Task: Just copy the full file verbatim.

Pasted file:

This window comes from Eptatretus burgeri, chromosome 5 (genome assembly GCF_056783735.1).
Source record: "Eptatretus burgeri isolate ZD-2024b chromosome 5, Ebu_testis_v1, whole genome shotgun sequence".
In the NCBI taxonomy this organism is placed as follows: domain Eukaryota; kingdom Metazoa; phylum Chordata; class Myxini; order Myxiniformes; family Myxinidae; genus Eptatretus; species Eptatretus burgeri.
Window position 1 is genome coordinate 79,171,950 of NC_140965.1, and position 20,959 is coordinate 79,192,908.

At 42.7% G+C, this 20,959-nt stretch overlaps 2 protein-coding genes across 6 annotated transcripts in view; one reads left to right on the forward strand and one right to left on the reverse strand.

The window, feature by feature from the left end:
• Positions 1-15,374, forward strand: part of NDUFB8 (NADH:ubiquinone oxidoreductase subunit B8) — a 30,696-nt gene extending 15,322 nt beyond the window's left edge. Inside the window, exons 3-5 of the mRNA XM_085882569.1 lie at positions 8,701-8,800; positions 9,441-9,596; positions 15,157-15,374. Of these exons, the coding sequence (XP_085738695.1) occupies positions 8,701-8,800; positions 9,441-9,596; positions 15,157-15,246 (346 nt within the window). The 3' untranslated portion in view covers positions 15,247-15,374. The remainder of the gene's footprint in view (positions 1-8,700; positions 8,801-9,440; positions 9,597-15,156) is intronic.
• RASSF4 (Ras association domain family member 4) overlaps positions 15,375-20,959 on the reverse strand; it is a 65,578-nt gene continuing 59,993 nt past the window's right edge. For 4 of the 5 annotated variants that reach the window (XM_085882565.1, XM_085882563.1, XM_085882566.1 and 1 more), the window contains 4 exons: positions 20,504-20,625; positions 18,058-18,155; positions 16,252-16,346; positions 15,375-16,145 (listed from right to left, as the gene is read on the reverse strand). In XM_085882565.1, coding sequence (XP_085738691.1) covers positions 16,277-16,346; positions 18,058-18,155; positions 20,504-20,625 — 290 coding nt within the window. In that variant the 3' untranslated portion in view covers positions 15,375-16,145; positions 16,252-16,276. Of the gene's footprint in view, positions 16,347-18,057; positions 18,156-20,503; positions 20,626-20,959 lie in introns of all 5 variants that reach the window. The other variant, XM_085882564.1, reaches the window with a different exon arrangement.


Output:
This window comes from Eptatretus burgeri, chromosome 5 (genome assembly GCF_056783735.1).
Source record: "Eptatretus burgeri isolate ZD-2024b chromosome 5, Ebu_testis_v1, whole genome shotgun sequence".
In the NCBI taxonomy this organism is placed as follows: domain Eukaryota; kingdom Metazoa; phylum Chordata; class Myxini; order Myxiniformes; family Myxinidae; genus Eptatretus; species Eptatretus burgeri.
Window position 1 is genome coordinate 79,171,950 of NC_140965.1, and position 20,959 is coordinate 79,192,908.

At 42.7% G+C, this 20,959-nt stretch overlaps 2 protein-coding genes across 6 annotated transcripts in view; one reads left to right on the forward strand and one right to left on the reverse strand.

The window, feature by feature from the left end:
• Positions 1-15,374, forward strand: part of NDUFB8 (NADH:ubiquinone oxidoreductase subunit B8) — a 30,696-nt gene extending 15,322 nt beyond the window's left edge. Inside the window, exons 3-5 of the mRNA XM_085882569.1 lie at positions 8,701-8,800; positions 9,441-9,596; positions 15,157-15,374. Of these exons, the coding sequence (XP_085738695.1) occupies positions 8,701-8,800; positions 9,441-9,596; positions 15,157-15,246 (346 nt within the window). The 3' untranslated portion in view covers positions 15,247-15,374. The remainder of the gene's footprint in view (positions 1-8,700; positions 8,801-9,440; positions 9,597-15,156) is intronic.
• RASSF4 (Ras association domain family member 4) overlaps positions 15,375-20,959 on the reverse strand; it is a 65,578-nt gene continuing 59,993 nt past the window's right edge. For 4 of the 5 annotated variants that reach the window (XM_085882565.1, XM_085882563.1, XM_085882566.1 and 1 more), the window contains 4 exons: positions 20,504-20,625; positions 18,058-18,155; positions 16,252-16,346; positions 15,375-16,145 (listed from right to left, as the gene is read on the reverse strand). In XM_085882565.1, coding sequence (XP_085738691.1) covers positions 16,277-16,346; positions 18,058-18,155; positions 20,504-20,625 — 290 coding nt within the window. In that variant the 3' untranslated portion in view covers positions 15,375-16,145; positions 16,252-16,276. Of the gene's footprint in view, positions 16,347-18,057; positions 18,156-20,503; positions 20,626-20,959 lie in introns of all 5 variants that reach the window. The other variant, XM_085882564.1, reaches the window with a different exon arrangement.